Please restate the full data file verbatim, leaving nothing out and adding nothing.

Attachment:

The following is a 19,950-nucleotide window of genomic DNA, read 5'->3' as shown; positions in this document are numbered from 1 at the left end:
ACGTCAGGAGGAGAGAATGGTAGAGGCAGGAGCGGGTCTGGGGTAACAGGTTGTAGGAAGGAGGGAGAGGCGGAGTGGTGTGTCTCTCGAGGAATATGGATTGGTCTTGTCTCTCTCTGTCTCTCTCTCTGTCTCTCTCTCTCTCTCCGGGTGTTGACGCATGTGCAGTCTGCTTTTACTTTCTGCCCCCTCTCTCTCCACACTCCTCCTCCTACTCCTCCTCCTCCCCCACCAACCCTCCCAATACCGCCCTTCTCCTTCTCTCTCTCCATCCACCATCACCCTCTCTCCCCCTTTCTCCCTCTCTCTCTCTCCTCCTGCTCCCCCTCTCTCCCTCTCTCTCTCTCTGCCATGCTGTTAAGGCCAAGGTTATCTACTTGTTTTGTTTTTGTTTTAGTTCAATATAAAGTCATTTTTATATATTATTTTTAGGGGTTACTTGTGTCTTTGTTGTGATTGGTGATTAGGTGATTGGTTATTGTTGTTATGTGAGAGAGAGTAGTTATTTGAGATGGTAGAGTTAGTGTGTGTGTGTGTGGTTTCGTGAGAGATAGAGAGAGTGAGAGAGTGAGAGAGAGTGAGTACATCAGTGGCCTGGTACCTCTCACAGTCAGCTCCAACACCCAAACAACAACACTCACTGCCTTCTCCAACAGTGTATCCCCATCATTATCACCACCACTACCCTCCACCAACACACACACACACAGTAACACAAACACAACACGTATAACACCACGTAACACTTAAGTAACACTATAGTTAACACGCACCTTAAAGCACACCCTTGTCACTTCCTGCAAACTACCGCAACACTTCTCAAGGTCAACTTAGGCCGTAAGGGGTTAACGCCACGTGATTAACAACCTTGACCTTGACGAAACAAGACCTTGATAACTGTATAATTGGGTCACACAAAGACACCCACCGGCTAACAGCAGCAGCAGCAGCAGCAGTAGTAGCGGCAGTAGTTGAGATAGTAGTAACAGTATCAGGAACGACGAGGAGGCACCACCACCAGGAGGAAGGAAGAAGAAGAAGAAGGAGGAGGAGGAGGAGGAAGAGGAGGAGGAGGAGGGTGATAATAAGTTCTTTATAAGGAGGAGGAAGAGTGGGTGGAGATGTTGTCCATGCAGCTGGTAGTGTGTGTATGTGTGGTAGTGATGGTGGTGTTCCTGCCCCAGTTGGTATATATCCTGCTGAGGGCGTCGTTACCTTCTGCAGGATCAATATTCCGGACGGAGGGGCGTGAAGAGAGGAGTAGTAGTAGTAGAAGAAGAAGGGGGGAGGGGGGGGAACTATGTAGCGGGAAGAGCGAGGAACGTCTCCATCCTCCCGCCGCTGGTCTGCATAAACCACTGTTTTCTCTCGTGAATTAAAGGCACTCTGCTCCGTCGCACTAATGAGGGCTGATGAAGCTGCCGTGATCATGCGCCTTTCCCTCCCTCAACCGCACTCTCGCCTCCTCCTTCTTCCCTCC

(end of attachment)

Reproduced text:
The following is a 19,950-nucleotide window of genomic DNA, read 5'->3' as shown; positions in this document are numbered from 1 at the left end:
ACGTCAGGAGGAGAGAATGGTAGAGGCAGGAGCGGGTCTGGGGTAACAGGTTGTAGGAAGGAGGGAGAGGCGGAGTGGTGTGTCTCTCGAGGAATATGGATTGGTCTTGTCTCTCTCTGTCTCTCTCTCTGTCTCTCTCTCTCTCTCCGGGTGTTGACGCATGTGCAGTCTGCTTTTACTTTCTGCCCCCTCTCTCTCCACACTCCTCCTCCTACTCCTCCTCCTCCCCCACCAACCCTCCCAATACCGCCCTTCTCCTTCTCTCTCTCCATCCACCATCACCCTCTCTCCCCCTTTCTCCCTCTCTCTCTCTCCTCCTGCTCCCCCTCTCTCCCTCTCTCTCTCTCTGCCATGCTGTTAAGGCCAAGGTTATCTACTTGTTTTGTTTTTGTTTTAGTTCAATATAAAGTCATTTTTATATATTATTTTTAGGGGTTACTTGTGTCTTTGTTGTGATTGGTGATTAGGTGATTGGTTATTGTTGTTATGTGAGAGAGAGTAGTTATTTGAGATGGTAGAGTTAGTGTGTGTGTGTGTGGTTTCGTGAGAGATAGAGAGAGTGAGAGAGTGAGAGAGAGTGAGTACATCAGTGGCCTGGTACCTCTCACAGTCAGCTCCAACACCCAAACAACAACACTCACTGCCTTCTCCAACAGTGTATCCCCATCATTATCACCACCACTACCCTCCACCAACACACACACACACAGTAACACAAACACAACACGTATAACACCACGTAACACTTAAGTAACACTATAGTTAACACGCACCTTAAAGCACACCCTTGTCACTTCCTGCAAACTACCGCAACACTTCTCAAGGTCAACTTAGGCCGTAAGGGGTTAACGCCACGTGATTAACAACCTTGACCTTGACGAAACAAGACCTTGATAACTGTATAATTGGGTCACACAAAGACACCCACCGGCTAACAGCAGCAGCAGCAGCAGCAGTAGTAGCGGCAGTAGTTGAGATAGTAGTAACAGTATCAGGAACGACGAGGAGGCACCACCACCAGGAGGAAGGAAGAAGAAGAAGAAGGAGGAGGAGGAGGAGGAAGAGGAGGAGGAGGAGGGTGATAATAAGTTCTTTATAAGGAGGAGGAAGAGTGGGTGGAGATGTTGTCCATGCAGCTGGTAGTGTGTGTATGTGTGGTAGTGATGGTGGTGTTCCTGCCCCAGTTGGTATATATCCTGCTGAGGGCGTCGTTACCTTCTGCAGGATCAATATTCCGGACGGAGGGGCGTGAAGAGAGGAGTAGTAGTAGTAGAAGAAGAAGGGGGGAGGGGGGGGAACTATGTAGCGGGAAGAGCGAGGAACGTCTCCATCCTCCCGCCGCTGGTCTGCATAAACCACTGTTTTCTCTCGTGAATTAAAGGCACTCTGCTCCGTCGCACTAATGAGGGCTGATGAAGCTGCCGTGATCATGCGCCTTTCCCTCCCTCAACCGCACTCTCGCCTCCTCCTTCTTCCCTCC